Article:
The European Union’s refugee crisis

Migrants could provide lift to economy

A migrant camp in Calais, France. In a forecast, EU officials predicted that the three million migrants expected over the next three years would provide a small net gain to the European economy by 2017.
A migrant camp in Calais, France. In a forecast, EU officials predicted that the three million migrants expected over the next three years would provide a small net gain to the European economy by 2017.PHOTO: AGENCE FRANCE-PRESSE

Two institutional forecasters have come up with different projections on the economic impact of hundreds of thousands of migrants and refugees in Europe. But the contradiction was not as stark as it may seem. They were looking at different types of countries on the migrant route.

BRUSSELS • European Union officials have put a positive economic spin on the bloc's refugee crisis.

In a forecast, officials predicted that the three million migrants expected over the next three years would provide at least a small lift - a net gain of perhaps a quarter of 1 per cent to the European economy by 2017.

With that prediction, the European Commission, the bloc's executive arm, used one of its periodic economic forecasts to wade into one of the most divisive issues Europe has faced in decades: migration.

The arrival this year of large numbers of people from Syria and other war-torn countries has driven a wedge between countries like Germany, which have sought a more accommodating stance, and those like Hungary, which want far tighter border controls.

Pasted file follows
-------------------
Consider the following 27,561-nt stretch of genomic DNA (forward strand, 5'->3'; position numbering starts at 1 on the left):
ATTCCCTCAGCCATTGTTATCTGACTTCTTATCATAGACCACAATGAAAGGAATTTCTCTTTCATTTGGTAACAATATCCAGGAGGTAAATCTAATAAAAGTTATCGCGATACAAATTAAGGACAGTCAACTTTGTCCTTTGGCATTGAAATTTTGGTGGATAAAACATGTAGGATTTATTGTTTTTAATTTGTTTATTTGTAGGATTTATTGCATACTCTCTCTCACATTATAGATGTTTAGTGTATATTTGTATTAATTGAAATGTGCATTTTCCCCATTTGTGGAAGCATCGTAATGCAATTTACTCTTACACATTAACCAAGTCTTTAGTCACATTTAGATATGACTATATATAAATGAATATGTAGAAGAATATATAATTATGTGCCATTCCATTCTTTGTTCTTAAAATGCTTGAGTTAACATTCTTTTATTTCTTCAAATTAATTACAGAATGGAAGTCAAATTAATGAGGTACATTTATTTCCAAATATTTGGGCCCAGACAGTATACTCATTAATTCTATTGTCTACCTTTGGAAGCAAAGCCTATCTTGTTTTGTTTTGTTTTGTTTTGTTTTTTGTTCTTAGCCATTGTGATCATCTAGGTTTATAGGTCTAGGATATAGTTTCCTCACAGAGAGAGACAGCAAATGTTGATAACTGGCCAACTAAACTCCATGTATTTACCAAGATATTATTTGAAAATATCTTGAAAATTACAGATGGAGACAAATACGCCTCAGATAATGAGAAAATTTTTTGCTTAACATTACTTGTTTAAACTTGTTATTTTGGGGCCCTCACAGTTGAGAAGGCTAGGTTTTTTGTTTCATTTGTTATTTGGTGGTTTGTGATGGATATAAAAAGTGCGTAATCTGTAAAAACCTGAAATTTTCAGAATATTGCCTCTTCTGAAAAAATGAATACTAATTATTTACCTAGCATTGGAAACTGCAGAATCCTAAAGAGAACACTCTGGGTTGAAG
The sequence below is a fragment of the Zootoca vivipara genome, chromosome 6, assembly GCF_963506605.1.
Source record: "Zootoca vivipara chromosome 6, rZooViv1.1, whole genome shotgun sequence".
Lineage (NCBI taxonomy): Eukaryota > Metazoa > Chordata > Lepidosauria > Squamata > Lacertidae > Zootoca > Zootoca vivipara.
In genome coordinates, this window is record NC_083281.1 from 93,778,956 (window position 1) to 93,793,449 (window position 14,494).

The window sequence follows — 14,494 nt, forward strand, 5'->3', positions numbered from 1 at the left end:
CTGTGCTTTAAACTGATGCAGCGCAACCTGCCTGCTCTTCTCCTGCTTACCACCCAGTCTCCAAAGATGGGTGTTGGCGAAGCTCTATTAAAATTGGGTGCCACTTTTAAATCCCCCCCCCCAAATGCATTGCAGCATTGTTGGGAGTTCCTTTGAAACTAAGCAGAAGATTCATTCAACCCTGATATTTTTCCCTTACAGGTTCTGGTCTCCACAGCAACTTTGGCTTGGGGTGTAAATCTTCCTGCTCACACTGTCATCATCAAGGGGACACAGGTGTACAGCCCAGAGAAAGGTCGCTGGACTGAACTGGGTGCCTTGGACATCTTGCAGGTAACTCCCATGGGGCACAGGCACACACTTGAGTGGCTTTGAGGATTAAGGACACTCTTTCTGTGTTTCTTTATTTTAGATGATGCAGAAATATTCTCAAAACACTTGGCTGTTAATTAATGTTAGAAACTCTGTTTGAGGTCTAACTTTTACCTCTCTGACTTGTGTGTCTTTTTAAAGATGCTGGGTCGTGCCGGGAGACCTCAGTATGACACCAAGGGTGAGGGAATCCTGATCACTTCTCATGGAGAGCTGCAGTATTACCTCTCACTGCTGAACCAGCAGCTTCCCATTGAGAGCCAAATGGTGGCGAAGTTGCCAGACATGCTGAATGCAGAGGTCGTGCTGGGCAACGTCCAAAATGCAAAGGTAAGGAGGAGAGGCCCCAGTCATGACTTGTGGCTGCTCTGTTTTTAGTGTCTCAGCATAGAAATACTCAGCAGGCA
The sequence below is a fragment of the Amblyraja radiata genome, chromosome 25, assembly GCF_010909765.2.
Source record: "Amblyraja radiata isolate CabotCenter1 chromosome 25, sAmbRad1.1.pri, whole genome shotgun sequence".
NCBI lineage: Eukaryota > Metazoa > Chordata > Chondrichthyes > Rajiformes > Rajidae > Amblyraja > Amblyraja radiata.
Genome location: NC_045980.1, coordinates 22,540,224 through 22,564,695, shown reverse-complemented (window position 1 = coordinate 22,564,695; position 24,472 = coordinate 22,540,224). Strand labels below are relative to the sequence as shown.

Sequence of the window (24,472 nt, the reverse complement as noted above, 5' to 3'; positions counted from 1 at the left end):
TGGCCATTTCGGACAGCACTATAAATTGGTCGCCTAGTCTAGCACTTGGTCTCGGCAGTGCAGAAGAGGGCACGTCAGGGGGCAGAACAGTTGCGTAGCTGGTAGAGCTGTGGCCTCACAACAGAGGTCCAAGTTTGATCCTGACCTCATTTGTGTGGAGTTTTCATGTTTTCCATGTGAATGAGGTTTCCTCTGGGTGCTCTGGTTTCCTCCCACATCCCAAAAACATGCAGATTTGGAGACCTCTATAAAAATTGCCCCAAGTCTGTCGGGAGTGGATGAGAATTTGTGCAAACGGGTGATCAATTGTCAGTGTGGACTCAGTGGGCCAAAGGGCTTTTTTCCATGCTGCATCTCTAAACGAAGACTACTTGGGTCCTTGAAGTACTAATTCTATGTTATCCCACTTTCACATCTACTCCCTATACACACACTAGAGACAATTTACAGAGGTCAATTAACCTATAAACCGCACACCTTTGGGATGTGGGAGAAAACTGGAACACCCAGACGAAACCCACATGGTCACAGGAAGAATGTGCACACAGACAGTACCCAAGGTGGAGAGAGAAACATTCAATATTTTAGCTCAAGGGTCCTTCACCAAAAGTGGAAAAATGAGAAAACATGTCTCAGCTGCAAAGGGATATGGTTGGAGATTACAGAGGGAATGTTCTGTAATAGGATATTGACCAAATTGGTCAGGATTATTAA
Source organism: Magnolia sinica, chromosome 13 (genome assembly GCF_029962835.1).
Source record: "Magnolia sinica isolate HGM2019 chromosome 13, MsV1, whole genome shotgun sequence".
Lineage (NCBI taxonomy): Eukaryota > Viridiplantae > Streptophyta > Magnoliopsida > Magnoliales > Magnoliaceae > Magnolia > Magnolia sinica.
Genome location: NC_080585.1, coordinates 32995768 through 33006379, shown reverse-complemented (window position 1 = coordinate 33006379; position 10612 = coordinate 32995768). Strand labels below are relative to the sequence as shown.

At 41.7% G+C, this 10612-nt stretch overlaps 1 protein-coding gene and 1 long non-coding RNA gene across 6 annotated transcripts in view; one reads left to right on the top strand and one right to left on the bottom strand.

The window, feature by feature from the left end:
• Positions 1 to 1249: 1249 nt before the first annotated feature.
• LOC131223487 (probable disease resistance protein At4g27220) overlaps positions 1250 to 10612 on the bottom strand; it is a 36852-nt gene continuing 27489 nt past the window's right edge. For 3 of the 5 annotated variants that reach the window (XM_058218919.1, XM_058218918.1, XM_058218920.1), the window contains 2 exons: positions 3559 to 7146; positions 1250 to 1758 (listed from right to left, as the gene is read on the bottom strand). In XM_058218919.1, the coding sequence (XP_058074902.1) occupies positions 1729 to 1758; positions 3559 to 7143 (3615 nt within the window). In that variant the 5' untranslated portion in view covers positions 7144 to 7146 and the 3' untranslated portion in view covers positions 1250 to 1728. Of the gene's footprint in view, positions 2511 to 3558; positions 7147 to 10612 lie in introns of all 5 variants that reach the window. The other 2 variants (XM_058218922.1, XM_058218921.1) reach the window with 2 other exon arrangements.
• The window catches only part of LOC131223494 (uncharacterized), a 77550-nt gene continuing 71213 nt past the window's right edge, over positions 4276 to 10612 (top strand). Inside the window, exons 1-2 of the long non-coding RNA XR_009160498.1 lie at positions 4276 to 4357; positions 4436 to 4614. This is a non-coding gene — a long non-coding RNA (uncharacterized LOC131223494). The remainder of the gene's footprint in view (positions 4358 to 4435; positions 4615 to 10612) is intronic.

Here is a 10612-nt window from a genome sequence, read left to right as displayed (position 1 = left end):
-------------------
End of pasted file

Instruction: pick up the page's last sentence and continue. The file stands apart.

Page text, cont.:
The commission, in its autumn economic forecast, said "the arrival of large numbers of asylum seekers" would require increases in public spending to manage the influx - spending that would provide a stimulus to the European economy.

There would also be an additional positive impact from the increase in workers, "provided the right policies are in place to facilitate access to the labour market", the commission said in a news release.

The projections in Thursday's report support a statement made in September by the commission's president, Mr Jean-Claude Juncker, that migration could be an antidote to looming labour woes in Europe, where an ageing population threatens economic growth. Migration should be a "well-managed resource" rather than a problem, Mr Juncker said in his State of the Union address to the European Parliament.

Mr Pierre Moscovici, the EU's Commissioner for Economic and Financial Affairs, told a news conference shortly after the numbers were made public that migration would have only a "weak" impact on growth, but one that would be "positive for the EU as a whole". The forecasts still needed to be checked over the coming months, he said.

But the initial estimate "challenges some of our misconceptions" about migration, he said, apparently referring to the idea that asylum seekers would add an economic burden.

The commission expects asylum seekers this year to add about one million people to the European Union's population, which stood at 508.2 million in January.

An additional 1.5 million will enter next year, and then a half- million more in 2017, the commission predicted. The total would increase in the European Union's population by 0.4 per cent "at most", assuming that some asylum applications are rejected, the commission said.

NEW YORK TIMES

A version of this article appeared in the print edition of The Straits Times on November 07, 2015, with the headline 'Migrants could provide lift to economy'. Print Edition | Subscribe